Actually, you should be convinced already without my showing you the gorgeous beef our family sampled. (By the way, when you’re talking about all-natural, 100% grass-fed beef, you can call it gorgeous.)
But back to the beef. Brady’s gave me a couple pounds of their lean ground beef and a chuck roast to test out on the family.
Check out the beautiful coloring of this lean ground beef:
We started out using one pound of the ground beef for tacos on Taco Tuesday and then used the second pound for sliders about a week later. I fear the taco seasoning made it a bit difficult to truly enjoy the flavor of the ground beef, but I would have had a mutiny on my hands if we did something other than tacos on Tuesday night.
Fortunately the sliders more than made up for my oversight. They were SO dang good! And I didn’t mess with that grass-fed beef very much—just a dash of this and that. (I’ll be posting the recipe tomorrow and you won’t want to miss it!)
Last but definitely not least was the Brady’s Beef chuck roast. I went right to John Brady, one of the owners, to find out the best way to cook this cut of meat and here’s what he told me:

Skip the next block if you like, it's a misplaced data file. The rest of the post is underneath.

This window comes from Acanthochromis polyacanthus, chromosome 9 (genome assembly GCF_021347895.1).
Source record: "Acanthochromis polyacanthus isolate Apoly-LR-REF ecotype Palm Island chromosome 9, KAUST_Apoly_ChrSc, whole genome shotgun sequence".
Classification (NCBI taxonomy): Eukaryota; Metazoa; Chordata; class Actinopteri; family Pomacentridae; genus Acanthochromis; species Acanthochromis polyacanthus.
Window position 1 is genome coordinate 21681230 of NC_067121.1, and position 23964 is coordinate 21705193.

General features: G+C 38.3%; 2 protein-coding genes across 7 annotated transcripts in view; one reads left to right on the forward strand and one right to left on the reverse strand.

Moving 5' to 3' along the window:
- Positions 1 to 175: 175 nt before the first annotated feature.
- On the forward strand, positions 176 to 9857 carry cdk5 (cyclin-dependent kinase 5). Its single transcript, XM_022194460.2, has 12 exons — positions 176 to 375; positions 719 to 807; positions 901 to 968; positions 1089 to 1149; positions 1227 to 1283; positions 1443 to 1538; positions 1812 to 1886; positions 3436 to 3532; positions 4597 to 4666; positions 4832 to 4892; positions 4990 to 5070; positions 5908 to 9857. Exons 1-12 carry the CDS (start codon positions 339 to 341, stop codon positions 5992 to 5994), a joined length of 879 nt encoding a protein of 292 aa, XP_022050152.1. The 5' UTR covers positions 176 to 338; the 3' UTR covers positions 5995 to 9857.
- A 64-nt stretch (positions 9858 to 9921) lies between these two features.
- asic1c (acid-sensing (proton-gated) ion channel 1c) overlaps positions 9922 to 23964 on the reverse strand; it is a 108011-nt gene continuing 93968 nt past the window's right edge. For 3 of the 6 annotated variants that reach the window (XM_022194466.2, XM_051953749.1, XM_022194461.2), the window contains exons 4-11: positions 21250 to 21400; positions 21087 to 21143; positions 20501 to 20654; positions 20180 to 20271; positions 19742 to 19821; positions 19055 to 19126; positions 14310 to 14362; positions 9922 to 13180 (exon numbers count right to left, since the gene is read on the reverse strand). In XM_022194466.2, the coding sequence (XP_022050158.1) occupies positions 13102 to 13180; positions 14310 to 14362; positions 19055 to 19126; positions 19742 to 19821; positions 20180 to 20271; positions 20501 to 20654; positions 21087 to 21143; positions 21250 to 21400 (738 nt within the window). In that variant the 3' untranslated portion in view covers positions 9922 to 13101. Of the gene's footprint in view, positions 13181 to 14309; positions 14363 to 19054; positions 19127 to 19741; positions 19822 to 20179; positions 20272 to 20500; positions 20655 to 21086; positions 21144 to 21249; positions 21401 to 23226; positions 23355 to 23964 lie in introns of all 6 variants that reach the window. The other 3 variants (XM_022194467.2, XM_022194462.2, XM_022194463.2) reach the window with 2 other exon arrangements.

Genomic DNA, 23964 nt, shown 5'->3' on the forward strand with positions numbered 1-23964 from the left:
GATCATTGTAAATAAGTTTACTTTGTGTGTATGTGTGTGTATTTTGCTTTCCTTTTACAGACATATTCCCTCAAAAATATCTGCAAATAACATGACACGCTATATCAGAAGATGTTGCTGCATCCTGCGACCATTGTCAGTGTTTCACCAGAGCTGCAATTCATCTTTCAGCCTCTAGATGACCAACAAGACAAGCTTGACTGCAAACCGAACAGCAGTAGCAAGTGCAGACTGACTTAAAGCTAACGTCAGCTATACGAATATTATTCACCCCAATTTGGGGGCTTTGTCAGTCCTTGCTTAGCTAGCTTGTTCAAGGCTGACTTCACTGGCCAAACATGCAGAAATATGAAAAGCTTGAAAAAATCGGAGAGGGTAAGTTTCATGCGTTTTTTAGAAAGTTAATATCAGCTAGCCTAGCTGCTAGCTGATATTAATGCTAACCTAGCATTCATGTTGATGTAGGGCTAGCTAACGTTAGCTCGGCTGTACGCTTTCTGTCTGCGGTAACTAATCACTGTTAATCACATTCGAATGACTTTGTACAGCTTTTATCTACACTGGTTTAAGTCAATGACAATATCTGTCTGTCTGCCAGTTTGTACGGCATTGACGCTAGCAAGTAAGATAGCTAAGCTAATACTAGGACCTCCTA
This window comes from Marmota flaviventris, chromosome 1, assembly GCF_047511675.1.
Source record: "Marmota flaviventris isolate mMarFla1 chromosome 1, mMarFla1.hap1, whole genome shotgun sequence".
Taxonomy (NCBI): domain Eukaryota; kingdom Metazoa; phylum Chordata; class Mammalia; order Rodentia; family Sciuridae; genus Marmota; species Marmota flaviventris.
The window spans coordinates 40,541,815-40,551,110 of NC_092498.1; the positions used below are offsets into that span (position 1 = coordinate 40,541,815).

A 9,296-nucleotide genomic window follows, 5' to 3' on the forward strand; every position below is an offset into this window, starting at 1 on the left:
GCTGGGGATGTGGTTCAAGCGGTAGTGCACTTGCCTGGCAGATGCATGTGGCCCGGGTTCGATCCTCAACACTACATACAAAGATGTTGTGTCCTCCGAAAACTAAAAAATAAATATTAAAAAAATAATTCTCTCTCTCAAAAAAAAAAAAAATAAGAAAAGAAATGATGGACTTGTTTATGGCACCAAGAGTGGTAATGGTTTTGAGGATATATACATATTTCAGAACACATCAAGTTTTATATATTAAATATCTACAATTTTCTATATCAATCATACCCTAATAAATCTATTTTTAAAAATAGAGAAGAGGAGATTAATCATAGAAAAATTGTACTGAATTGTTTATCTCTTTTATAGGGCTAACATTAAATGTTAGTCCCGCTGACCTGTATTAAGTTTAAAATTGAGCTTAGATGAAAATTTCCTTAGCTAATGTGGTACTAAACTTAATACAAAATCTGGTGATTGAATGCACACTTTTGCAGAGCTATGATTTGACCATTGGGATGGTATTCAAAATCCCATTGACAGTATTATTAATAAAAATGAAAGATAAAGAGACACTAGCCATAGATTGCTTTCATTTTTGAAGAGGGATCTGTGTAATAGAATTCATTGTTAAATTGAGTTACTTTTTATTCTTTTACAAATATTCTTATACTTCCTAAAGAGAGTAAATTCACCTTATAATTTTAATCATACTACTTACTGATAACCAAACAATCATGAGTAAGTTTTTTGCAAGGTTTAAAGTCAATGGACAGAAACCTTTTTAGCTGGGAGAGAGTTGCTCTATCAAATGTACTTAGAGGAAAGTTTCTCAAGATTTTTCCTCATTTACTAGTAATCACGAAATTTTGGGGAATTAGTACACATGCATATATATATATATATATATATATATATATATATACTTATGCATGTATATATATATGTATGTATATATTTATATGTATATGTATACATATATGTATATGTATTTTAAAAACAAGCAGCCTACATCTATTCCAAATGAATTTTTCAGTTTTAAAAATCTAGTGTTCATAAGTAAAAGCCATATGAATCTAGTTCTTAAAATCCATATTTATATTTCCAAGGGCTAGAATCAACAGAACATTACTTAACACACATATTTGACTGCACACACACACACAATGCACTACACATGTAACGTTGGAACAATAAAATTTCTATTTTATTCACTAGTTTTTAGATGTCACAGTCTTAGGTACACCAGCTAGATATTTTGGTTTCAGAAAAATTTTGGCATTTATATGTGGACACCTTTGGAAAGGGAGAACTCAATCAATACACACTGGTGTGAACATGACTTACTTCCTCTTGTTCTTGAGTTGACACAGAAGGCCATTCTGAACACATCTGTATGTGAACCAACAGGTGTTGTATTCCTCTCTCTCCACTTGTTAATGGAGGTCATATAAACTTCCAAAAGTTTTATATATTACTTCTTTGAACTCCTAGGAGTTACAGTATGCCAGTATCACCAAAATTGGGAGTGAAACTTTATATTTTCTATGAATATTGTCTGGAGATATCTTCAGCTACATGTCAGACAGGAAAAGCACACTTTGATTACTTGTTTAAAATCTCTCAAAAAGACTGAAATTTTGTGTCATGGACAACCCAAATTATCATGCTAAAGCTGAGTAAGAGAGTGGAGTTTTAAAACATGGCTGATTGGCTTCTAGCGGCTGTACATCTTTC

1 chuck roast + 1 slow cooker + 1 cup of water + Montreal steak seasoning
And it was delicious. I found McCormick Grill Mates Montreal steak seasoning at my local grocery store (there I go supporting local again!) and water from my local tap. I put the chuck roast in the slow cooker, added the water and generously seasoned the roast. I cranked the slow cooker to high and slow cooked the roast for nearly six hours. Or five. Or something. So glad slow cookers are forgiving.
Um, delicious! That roast was perfectly cooked, super tender and well seasoned. It was in a class all its own—a grass-fed class, of course.
I didn’t snap a photo of the roast because my food photography skills are not up to the challenge. But trust me, it was really, really good, and I can only imagine the fabulous French dip sandwiches you could make with a roast from Brady’s.